Forehead Mask (Banda)

Forehead Mask (Banda) ©LCVA

Baga culture
Guinea
wood, polychrome
31"x 10"x 8"
1999.028
Gift of Donna and Thomas L. Brumfield, Jr.

Many cultures revere animals as royal, sacred beings whose importance in nature and the cycle of life surpasses that of humans. They are mediators between the visible world and the invisible world. They give a voice to what is seemingly incomprehensible. This is certainly true of the Baga peoples who created the mask shown here. Banda is a spirit messenger who appears in times of crisis. Banda's head portrays a fusion of the features of a crocodile, an antelope, a chameleon, and a snake. While a drummer plays giant wooden slit gongs, a boy wearing the mask transforms himself into Banda. The mask rests on his forehead. Bleached raffia covers his face and body. His pants are edged at the ankles with raffia fringe. The slit gongs continue to play as the dancer sweeps up great clouds of dust while his body imitates various animals such as a bull, bird, serpent, or fish. Great calamities are foretold by Banda and then turned aside from the community by the participation of the on-lookers.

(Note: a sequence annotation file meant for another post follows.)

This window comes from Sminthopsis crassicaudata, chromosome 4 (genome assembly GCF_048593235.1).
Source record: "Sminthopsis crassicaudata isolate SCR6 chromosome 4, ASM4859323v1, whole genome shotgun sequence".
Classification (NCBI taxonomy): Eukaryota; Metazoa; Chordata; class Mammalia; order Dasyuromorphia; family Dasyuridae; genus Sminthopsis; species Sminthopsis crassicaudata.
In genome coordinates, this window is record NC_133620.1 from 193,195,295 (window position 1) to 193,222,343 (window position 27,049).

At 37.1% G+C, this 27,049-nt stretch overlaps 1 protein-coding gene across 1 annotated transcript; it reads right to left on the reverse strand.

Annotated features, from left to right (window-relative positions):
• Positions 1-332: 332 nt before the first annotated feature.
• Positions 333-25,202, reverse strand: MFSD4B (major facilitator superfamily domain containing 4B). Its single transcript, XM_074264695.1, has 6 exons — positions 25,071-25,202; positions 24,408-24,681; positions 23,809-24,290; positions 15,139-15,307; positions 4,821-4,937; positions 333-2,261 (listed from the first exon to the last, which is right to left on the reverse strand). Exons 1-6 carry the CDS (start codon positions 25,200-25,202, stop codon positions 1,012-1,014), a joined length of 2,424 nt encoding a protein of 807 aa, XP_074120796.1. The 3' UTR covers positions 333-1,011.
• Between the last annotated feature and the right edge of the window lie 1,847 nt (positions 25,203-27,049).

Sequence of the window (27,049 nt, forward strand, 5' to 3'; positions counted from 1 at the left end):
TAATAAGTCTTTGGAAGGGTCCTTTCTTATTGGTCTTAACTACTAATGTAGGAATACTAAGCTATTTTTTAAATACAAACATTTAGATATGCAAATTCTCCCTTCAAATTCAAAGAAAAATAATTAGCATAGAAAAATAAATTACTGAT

Bibliography:Hahner-Herzog, 1998, p.25; Lamp, 1996, pp.146-148.